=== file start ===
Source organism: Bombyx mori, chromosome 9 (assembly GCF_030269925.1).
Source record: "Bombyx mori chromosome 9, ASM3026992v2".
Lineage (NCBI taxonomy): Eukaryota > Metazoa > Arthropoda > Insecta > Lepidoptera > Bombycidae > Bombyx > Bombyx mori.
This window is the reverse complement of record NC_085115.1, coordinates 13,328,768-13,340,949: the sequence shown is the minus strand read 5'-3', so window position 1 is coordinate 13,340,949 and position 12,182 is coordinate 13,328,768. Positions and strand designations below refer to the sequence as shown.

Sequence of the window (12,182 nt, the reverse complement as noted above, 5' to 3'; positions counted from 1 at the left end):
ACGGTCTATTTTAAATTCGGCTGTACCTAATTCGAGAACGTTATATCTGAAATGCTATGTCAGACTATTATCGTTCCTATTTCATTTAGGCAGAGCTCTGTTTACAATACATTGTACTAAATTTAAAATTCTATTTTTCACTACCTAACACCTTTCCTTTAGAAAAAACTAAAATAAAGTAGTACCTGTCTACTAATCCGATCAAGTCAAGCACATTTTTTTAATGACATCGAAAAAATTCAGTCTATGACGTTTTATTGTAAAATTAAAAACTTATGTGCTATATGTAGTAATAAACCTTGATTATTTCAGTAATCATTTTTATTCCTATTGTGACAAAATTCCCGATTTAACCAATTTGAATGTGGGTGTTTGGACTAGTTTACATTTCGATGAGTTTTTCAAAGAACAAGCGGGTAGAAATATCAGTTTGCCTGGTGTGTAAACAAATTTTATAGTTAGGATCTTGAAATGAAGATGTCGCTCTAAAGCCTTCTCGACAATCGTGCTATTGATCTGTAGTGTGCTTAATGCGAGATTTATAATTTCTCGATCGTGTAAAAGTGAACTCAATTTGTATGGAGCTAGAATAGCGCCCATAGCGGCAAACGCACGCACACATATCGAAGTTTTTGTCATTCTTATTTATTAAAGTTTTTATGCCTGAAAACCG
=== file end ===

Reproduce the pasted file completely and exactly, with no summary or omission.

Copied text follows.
Source organism: Bombyx mori, chromosome 9 (assembly GCF_030269925.1).
Source record: "Bombyx mori chromosome 9, ASM3026992v2".
Lineage (NCBI taxonomy): Eukaryota > Metazoa > Arthropoda > Insecta > Lepidoptera > Bombycidae > Bombyx > Bombyx mori.
This window is the reverse complement of record NC_085115.1, coordinates 13,328,768-13,340,949: the sequence shown is the minus strand read 5'-3', so window position 1 is coordinate 13,340,949 and position 12,182 is coordinate 13,328,768. Positions and strand designations below refer to the sequence as shown.

Sequence of the window (12,182 nt, the reverse complement as noted above, 5' to 3'; positions counted from 1 at the left end):
ACGGTCTATTTTAAATTCGGCTGTACCTAATTCGAGAACGTTATATCTGAAATGCTATGTCAGACTATTATCGTTCCTATTTCATTTAGGCAGAGCTCTGTTTACAATACATTGTACTAAATTTAAAATTCTATTTTTCACTACCTAACACCTTTCCTTTAGAAAAAACTAAAATAAAGTAGTACCTGTCTACTAATCCGATCAAGTCAAGCACATTTTTTTAATGACATCGAAAAAATTCAGTCTATGACGTTTTATTGTAAAATTAAAAACTTATGTGCTATATGTAGTAATAAACCTTGATTATTTCAGTAATCATTTTTATTCCTATTGTGACAAAATTCCCGATTTAACCAATTTGAATGTGGGTGTTTGGACTAGTTTACATTTCGATGAGTTTTTCAAAGAACAAGCGGGTAGAAATATCAGTTTGCCTGGTGTGTAAACAAATTTTATAGTTAGGATCTTGAAATGAAGATGTCGCTCTAAAGCCTTCTCGACAATCGTGCTATTGATCTGTAGTGTGCTTAATGCGAGATTTATAATTTCTCGATCGTGTAAAAGTGAACTCAATTTGTATGGAGCTAGAATAGCGCCCATAGCGGCAAACGCACGCACACATATCGAAGTTTTTGTCATTCTTATTTATTAAAGTTTTTATGCCTGAAAACCG